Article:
See Kiobel, 621 F.3d at 126 (“[International law] is not silent on the question of the subjects of international law.”).
 See id. at 145.
 See e.g., United Nations Convention Against Transnational Organized Crime art. 10, Nov. 15, 2000, Treaty Doc. 108–16, 2225 U.N.T.S. 209; Convention on Combating Bribery of Foreign Public Officials in International Business Transactions art. 2, Nov. 21, 1997, 37 I.L.M. 1.
 See Kiobel, 621 F.3d at 139.
 See id. at 145.
 Id. at 149 (Leval, J., concurring).
 See Flomo v. Firestone Natural Rubber Co., 744 F.Supp.2d 810 (S.D. Ind. 2010).
 See id.
 Id. at 815 (“Plaintiffs have sued a corporation under the ATS for an alleged violation of international law. The Court has jurisdiction to hear Plaintiffs’ claim and concludes that Plaintiffs have failed to establish a legally cognizable claim because no corporate liability exists under the ATS.”)
 See Flomo v. Firestone Natural Rubber Co., 643 F.3d 1013, 1019, 1024 (7th Cir. 2011).
 See id.
 Doe v. Exxon Mobil Corp., 654 F.3d 11, 15 (D.C. Cir. 2011). “[T]here is not basis for corporate immunity in either the text or the history of the ATS or international law….They observe, as the Eleventh Circuit held in Romero…that the text of the ATS places no limit on who can be a defendant, by contrasting with who can be a plaintiff, and the phrase “any civil action” undermines any implied limitations not contained in the text.” See id. at 40 (citing Romero v. Drummond Co., 552 F.3d 1303, 1315 (11th Cir. 2008).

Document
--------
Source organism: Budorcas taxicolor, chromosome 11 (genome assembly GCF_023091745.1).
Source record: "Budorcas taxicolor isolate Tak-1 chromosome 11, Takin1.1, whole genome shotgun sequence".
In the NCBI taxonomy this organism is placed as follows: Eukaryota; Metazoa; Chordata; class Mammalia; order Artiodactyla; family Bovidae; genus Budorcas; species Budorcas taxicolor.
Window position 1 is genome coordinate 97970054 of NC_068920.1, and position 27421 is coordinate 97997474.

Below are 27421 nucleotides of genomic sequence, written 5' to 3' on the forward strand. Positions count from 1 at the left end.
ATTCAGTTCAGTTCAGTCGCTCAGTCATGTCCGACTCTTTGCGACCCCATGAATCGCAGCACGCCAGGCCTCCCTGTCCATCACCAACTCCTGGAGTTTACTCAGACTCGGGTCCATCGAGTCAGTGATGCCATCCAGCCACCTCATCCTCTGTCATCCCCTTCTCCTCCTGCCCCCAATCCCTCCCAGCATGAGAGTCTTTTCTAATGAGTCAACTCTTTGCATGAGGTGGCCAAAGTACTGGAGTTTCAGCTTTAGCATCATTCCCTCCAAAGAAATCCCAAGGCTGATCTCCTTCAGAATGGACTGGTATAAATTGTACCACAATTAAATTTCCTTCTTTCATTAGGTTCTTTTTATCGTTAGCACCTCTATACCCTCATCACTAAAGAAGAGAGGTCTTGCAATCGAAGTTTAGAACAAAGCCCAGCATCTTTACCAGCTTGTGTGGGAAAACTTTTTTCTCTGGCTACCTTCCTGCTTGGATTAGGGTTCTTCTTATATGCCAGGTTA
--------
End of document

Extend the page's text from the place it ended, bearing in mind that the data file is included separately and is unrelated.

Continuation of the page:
See Exxon Mobil Corp., 654 F.3d at 15.
 See id. at 53 (“corporate liability is a universal feature of the world’s legal systems and that no domestic jurisdiction exempts legal persons from liability”).
 Id. at 53 (quoting Barcelona Traction, Light & Power Co., 1970 I.C.J. 3, 38–39 (Feb. 20)).
 See Sosa v. Alvarez-Machain, 542 U.S. 692, 694, 732 (2004) (“Accepting a cause of action subject to jurisdiction under § 1350 . . . courts should not recognize private claims under federal common law for violations of any international law norm with less definite content and acceptance among civilized nations than the historical paradigms familiar when § 1350 was enacted.”).